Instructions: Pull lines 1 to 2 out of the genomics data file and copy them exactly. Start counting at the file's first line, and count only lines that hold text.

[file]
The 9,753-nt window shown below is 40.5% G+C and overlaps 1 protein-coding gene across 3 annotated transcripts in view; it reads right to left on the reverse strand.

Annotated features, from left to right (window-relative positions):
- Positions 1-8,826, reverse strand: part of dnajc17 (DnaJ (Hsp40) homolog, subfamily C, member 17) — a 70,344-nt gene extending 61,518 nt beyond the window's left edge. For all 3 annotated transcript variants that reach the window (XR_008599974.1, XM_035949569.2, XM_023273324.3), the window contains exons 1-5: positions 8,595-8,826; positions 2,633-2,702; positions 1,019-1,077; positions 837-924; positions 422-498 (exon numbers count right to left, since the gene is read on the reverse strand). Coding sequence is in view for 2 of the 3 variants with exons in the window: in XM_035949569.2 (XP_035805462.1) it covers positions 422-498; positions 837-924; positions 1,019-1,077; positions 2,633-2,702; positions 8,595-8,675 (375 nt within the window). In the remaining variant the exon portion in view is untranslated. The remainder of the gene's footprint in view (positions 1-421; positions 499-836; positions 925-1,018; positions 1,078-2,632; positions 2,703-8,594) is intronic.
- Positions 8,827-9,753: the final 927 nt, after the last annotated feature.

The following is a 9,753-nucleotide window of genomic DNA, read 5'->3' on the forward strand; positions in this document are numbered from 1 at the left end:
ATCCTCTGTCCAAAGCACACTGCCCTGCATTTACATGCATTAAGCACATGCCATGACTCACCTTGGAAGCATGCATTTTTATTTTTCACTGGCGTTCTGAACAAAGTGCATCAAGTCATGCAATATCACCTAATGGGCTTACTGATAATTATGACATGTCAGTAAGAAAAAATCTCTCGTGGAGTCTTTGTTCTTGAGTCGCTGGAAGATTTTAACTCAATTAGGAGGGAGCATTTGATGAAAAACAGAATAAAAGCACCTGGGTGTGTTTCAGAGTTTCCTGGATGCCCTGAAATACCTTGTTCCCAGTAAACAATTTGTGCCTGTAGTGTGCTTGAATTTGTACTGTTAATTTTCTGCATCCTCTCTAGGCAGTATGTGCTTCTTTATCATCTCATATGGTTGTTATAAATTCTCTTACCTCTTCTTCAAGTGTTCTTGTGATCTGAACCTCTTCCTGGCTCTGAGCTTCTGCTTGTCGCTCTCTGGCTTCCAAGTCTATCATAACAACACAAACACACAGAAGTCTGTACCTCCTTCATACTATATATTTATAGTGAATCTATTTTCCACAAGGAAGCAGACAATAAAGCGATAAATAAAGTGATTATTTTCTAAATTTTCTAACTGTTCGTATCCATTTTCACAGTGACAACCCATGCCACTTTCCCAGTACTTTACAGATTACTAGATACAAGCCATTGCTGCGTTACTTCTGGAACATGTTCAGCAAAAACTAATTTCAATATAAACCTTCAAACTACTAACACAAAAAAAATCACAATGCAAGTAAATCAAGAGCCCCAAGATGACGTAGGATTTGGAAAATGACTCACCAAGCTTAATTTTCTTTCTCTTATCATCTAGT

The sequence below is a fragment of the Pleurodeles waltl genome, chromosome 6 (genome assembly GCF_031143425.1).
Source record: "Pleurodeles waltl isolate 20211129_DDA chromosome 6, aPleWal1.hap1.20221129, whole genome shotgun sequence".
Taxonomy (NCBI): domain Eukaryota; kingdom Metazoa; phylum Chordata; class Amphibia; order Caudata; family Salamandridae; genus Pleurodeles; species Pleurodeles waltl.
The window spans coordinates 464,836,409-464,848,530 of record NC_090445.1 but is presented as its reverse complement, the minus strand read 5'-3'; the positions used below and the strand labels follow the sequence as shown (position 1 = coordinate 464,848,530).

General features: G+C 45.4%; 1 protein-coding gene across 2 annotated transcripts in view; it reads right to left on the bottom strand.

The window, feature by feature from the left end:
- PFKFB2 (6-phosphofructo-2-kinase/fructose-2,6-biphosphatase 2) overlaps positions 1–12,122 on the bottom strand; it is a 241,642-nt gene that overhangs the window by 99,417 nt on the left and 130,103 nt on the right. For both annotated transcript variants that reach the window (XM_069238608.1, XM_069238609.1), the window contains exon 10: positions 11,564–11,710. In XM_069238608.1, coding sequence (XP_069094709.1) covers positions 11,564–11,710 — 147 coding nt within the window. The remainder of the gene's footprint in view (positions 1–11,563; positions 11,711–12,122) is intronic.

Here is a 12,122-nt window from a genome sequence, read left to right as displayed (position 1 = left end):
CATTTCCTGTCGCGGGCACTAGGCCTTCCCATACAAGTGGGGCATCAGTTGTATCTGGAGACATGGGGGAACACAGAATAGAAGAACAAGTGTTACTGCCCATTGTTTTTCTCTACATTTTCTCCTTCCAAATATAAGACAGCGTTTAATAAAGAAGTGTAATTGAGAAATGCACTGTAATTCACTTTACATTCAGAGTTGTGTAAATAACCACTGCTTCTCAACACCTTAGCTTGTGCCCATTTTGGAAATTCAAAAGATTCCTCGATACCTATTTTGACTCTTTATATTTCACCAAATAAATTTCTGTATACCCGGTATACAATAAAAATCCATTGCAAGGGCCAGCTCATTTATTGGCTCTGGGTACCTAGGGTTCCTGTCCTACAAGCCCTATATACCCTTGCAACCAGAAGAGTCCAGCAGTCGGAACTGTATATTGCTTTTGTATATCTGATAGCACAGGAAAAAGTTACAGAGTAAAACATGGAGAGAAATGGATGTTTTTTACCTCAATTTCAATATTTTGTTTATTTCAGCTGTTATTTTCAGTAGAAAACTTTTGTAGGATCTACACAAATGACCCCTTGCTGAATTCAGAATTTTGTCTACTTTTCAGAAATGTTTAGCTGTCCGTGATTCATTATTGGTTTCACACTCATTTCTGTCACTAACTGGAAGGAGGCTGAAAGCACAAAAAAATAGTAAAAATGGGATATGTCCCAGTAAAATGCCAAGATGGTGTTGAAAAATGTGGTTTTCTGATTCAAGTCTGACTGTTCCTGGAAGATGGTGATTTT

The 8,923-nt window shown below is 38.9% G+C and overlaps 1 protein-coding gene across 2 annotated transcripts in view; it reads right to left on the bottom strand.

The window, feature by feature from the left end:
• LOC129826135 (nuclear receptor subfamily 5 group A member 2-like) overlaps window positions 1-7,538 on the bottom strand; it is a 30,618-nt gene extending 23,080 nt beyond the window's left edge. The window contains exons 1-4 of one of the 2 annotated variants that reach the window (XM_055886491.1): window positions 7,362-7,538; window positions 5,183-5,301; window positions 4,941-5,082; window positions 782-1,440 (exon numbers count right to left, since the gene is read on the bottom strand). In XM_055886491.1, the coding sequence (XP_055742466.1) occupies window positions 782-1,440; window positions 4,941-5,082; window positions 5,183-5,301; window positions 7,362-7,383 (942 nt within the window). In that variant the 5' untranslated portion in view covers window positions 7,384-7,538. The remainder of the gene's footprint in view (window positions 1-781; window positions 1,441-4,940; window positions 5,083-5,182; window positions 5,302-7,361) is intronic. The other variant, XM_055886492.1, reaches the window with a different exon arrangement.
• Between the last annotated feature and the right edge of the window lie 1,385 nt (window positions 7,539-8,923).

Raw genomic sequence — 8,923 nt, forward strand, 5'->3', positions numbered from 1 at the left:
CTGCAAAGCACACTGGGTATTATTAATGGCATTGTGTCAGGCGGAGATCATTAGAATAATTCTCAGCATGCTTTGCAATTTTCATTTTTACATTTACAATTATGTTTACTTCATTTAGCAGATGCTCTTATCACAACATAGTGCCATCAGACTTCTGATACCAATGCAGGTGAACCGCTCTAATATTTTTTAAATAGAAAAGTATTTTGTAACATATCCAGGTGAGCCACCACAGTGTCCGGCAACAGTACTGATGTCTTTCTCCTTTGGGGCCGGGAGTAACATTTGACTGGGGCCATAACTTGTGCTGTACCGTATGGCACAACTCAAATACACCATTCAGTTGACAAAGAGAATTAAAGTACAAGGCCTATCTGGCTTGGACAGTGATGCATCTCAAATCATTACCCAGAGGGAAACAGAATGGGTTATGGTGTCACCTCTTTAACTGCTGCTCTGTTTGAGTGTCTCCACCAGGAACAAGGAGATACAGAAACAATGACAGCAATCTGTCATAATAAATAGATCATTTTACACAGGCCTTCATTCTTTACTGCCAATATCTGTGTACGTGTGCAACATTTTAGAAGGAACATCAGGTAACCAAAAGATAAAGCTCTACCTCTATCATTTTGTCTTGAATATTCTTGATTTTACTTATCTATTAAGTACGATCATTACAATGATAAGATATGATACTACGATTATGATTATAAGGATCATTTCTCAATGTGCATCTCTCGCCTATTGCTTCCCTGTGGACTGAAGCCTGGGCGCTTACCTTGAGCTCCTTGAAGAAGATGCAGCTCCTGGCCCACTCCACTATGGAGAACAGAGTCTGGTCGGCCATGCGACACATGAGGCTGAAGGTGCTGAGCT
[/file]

The 9,753-nt window shown below is 40.5% G+C and overlaps 1 protein-coding gene across 3 annotated transcripts in view; it reads right to left on the reverse strand.

Annotated features, from left to right (window-relative positions):